A STATESIDE BREAK
It had been almost two months since we had provisioned ship in Pago Pago. We were
low on fuel, food and ammunition. It was good news when the Skipper announced that we
were heading back to Samoa to refuel. After a quick stop in Pago Pago, it was back to sea.
Rumor was solid that this time we were on our way to Pearl for reprovisioning and for
minor ship maintenance. The crew was ready for a little needed recreation after the
adventures of the past couple of months.
Pearl Harbor was considerably more orderly than the last time we were there. The
battlewagon USS Nevada was floated again from where she had been beached. Ford Island
appeared to be back in full operation. Battleship row, along side Ford island, was still
stark evidence of December 7th. The USS Arizona sunk at her moorings, was still there.
The USS Oklahoma still lay upside down at her moorings. Some of the other battleships,
the USS West Virginia the USS Tennessee had been moved out for repairs.
With the USS San Francisco ready for sea again, we got underway for an unknown
destination on the 22nd day of April 1942. Once out of sight of the islands, we joined up
with a sizable convoy made up of the refloated battleship USS Nevada several transports,
and a handful of destroyers. The Skipper's announcement that we were bound for San
Francisco, brought on a record pandemonium by the crew.
We sailed under that glorious Golden Gate Bridge on the first day of May, and moored
at a pier at Hunter's Point. The city of San Francisco really rolled out the red carpet for us.
If you were from that ship, the keys to the city were yours. We had no idea of how long we
would be in port. There was about three week's work to be done on the ship but no one
knew for sure how long we would be here. Those of the crew who were married, could get
every night off, if not, the man would draw rotating watches which amounted to a couple of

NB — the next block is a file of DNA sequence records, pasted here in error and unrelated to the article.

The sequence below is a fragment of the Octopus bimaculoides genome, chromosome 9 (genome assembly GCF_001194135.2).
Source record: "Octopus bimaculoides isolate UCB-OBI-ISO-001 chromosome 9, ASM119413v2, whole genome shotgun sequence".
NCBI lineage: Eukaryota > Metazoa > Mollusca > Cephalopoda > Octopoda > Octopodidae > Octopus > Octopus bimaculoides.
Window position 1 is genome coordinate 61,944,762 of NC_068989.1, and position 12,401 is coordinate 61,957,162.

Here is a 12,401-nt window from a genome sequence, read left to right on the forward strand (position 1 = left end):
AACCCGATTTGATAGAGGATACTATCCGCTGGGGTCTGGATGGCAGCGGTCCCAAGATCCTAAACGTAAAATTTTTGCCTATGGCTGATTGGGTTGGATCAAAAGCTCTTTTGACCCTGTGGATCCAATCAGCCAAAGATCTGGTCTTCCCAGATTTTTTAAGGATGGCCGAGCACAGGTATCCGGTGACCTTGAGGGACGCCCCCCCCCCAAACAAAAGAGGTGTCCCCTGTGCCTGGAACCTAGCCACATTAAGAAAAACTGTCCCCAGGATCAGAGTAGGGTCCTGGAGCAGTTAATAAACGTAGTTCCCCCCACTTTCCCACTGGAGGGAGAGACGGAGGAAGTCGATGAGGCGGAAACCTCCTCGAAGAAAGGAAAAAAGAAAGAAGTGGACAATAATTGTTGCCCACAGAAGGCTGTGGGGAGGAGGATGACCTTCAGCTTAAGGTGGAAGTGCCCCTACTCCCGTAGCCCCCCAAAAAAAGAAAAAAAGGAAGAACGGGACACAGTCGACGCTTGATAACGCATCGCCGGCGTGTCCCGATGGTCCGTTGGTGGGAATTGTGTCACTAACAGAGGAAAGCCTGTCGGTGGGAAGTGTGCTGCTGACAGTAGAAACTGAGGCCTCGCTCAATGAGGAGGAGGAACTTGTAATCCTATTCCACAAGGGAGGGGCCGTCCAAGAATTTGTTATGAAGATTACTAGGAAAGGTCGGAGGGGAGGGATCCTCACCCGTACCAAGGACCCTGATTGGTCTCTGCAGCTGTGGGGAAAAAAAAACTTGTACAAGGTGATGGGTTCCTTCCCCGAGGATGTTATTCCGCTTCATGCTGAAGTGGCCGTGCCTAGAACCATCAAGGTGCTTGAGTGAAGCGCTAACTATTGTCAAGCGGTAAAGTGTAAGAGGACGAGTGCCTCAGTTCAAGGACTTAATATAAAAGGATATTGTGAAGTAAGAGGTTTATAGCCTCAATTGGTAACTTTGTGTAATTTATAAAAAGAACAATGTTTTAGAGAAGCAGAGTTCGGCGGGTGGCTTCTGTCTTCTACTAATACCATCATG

nights off and a night of duty. Liberty started at 16:30. Those who had the night off had
to report in for duty at 6:00 am, otherwise it was on board by midnight. I was still single
but I had plans.
Once ashore, I placed a call to a Miss Betty Jane Woltersdorf back in Van Horne, Iowa.
Needless to say, she was surprised and elated that I was back in the States, but was even
more so when I suggested that she get aboard The City of San Francisco and meet me in
California to be married. She agreed wholeheartedly! Looking back, her folks must have
been made of great faith and understanding to permit her to do that, but they did, God bless
Somehow I got a couple of days off. An apartment, complete with doorman, fountain,
fish and flowers, was located at 601 O'Farrel and was available for the sum of $90 per
month. That was my entire monthly wage including my 50% for flight pay. In negotiating
with the manager, she found that I was from the USS San Francisco. The price
immediately dropped to $60 per month. I took it. It was a very plush set of rooms,
complete with an equipped kitchen. The same apartment, now changed very little, is still
there. A little hasty shopping for civilian clothes completed the preparations for the big day
The train, The City of San Francisco, was separated from its engine in Oakland and cars
bound for San Francisco were carried to the Embarcadero by ferry. My wife to be, stepped
off that train car that morning in the full California sunshine, a radiant beauty. We spent
the day making airline reservations for Reno with United Air Lines and did a bit of